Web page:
CWU alum Matthew Clegg was passionate about music, but an engineering degree has made him more marketable
We often hear about the two sides of the brain and the different tasks each side performs. The right side is credited with logic, science, and mathematics, while the left side carries out functions that have to do with creativity and art. One side of the brain is believed to be dominant in most individuals, but CWU alumnus Matthew Clegg proves that you can use both sides to broaden your horizons.
In the early 2000s, Clegg was studying trombone performance at Central, one of the final stepping stones in his dream of becoming a professional orchestral musician. The experience, passion, and dedication demonstrated by the music faculty at Central left him no doubt that they would be exceptional teachers and lifelong mentors.
As graduation neared, the Great Recession hit, and Clegg watched several friends struggle to enter the classical music industry. With many orchestras going bankrupt, an already competitive audition scene had become out of reach. It was time to re-evaluate, adapt, and overcome.
In the months leading up to this decision, Clegg worked closely with his trombone professor and mentor, John Neurohr, to explore other options that could bolster his skillset. Watching his friends study engineering, combined with a lifelong interest in machines, led him to forge another path: increase his marketability by graduating with degrees in music performance and industrial engineering technology.
“I was always mechanically inclined, but I hadn’t yet explored this other half, so I ran for it,” Clegg said. “The fall quarter after I graduated with a music degree , I came back to Central as a post-baccalaureate engineering student. Ultimately, I was able to intersect the workforce during a period of economic growth, and with a far more robust skillset.
“Initially, I didn’t think I could market a music degree on an engineering résumé,” he added. “The science degree paid my bills, and I thought it would inevitably eclipse my fine arts background. I lacked industry perspective and it seemed like an all-or-nothing situation.”
Clegg’s industry background now includes over 30 SolidWorks (CAD) certifications, machine design, welding and fabrication, and multiple additive/subtractive manufacturing technologies. He also chairs the Society of Manufacturing Engineers – Seattle Chapter 39, and works as a marine designer in the Equipment Division of Manson Construction, all while staying actively involved in music. Clegg also enjoys playing trombone in multiple Seattle-area orchestras and jazz bands, and he coaches low brass in the Maple Valley Youth Symphony.
“The key was learning how to translate the music world into traditional business concepts, and pivot between them very quickly and seamlessly during an interview,” he said. “Any worthwhile employer values punctuality, self-motivation, leadership, and the ability to communicate complex ideas to a wider audience. Many of them don’t realize someone with a music degree has likely been honing these skills since early childhood and has maintained them at a very high level throughout their musical career to remain competitive for auditions. If you can see the person across the table light up after hearing that, they will remember you.”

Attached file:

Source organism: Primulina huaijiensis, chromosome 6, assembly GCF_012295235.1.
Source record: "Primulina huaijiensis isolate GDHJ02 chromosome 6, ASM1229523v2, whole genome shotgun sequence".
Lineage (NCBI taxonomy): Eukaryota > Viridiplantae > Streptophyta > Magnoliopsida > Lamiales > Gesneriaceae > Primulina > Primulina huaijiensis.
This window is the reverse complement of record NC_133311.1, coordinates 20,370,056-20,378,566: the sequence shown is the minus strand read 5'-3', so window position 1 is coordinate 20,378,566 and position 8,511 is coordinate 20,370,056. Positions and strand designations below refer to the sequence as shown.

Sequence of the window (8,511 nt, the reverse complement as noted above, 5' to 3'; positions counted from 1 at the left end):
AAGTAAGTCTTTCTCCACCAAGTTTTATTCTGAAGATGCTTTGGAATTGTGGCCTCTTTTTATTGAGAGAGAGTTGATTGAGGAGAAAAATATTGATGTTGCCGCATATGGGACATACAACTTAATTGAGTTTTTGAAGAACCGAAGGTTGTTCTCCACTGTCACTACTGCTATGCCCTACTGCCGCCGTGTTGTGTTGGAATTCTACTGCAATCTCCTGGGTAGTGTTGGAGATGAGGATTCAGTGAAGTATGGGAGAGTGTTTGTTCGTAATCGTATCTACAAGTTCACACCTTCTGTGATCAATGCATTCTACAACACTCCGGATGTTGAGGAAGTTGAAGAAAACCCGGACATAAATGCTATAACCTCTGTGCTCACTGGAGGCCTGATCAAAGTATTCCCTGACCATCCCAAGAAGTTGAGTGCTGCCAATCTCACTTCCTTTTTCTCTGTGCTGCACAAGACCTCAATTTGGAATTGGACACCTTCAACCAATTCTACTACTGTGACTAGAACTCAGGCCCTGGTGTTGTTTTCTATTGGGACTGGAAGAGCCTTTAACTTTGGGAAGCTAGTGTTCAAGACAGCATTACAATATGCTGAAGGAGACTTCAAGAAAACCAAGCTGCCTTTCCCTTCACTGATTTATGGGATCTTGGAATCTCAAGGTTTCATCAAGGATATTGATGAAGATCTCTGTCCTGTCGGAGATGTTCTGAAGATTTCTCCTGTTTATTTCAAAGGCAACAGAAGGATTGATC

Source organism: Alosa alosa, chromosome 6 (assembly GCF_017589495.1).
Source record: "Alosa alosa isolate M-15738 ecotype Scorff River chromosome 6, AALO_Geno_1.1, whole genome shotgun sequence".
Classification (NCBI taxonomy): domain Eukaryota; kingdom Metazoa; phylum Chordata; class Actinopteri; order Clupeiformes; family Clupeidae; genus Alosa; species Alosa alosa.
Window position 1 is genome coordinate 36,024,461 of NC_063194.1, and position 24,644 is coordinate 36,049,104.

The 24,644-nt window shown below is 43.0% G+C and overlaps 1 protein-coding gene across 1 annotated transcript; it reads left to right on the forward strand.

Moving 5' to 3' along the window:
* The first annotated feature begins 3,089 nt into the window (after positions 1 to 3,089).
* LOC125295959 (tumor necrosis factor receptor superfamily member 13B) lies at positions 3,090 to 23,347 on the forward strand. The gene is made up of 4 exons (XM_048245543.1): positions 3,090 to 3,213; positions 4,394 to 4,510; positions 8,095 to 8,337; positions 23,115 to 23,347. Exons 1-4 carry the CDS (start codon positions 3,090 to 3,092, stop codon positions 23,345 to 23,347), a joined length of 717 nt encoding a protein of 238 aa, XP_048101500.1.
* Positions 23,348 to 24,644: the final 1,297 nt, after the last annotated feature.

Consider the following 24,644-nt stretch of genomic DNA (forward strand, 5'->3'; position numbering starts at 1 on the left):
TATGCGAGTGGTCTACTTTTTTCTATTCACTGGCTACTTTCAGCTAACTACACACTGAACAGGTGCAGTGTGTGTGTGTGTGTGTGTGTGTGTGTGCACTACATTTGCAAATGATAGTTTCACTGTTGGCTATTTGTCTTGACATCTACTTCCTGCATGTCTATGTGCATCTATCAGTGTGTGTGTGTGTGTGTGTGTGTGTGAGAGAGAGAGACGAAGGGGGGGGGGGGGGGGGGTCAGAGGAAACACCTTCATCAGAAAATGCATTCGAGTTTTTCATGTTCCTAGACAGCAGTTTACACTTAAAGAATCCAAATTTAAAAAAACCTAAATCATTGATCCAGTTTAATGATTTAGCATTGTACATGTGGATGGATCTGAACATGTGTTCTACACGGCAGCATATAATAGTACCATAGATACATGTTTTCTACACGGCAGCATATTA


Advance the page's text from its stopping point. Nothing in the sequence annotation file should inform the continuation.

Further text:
Clegg explained that once his career was underway, he could quickly transition from one industry to the other and minimize the economic impact.
“Even if students don’t invest in two majors, having a minor in an opposite field can still serve well during economic downturns,” he said.
Clegg was recently invited back to campus to participate in the College of Arts and Humanities (CAH) Alumni Day, where he had the chance to sit on a panel and speak to students, showcasing the advantages of diversifying their education.
“I had a blast coming back to campus for the CAH alumni day,” he said. “I’m proud to be a grad, and inspired to see the university investing in our alumni community. I believe this will keep Central competitive far into the future. This spirit of belonging is one of the primary reasons I initially chose Central; several former professors have remained my mentors to this day. Central’s effort to connect CAH students and alumni is an investment we, as industry professionals, can’t afford to pass up.”
As a member of the CWU Alumni Association, Clegg enjoys remaining engaged with the university by working with faculty members to mentor current engineering and music students. As the chair of SME Seattle, Clegg encourages local employers to explore the value of candidates who feature an arts and humanities background, along with an engineering degree.
Clegg advocates for students in the arts and sciences to look to one another for inspiration, strength, and community. No matter which career path they follow, he hopes future CAH graduates will remember to embrace their creative potential and problem-solving abilities when faced with adversity, empower each other as leaders within their communities, and inspire the next generation of students to succeed.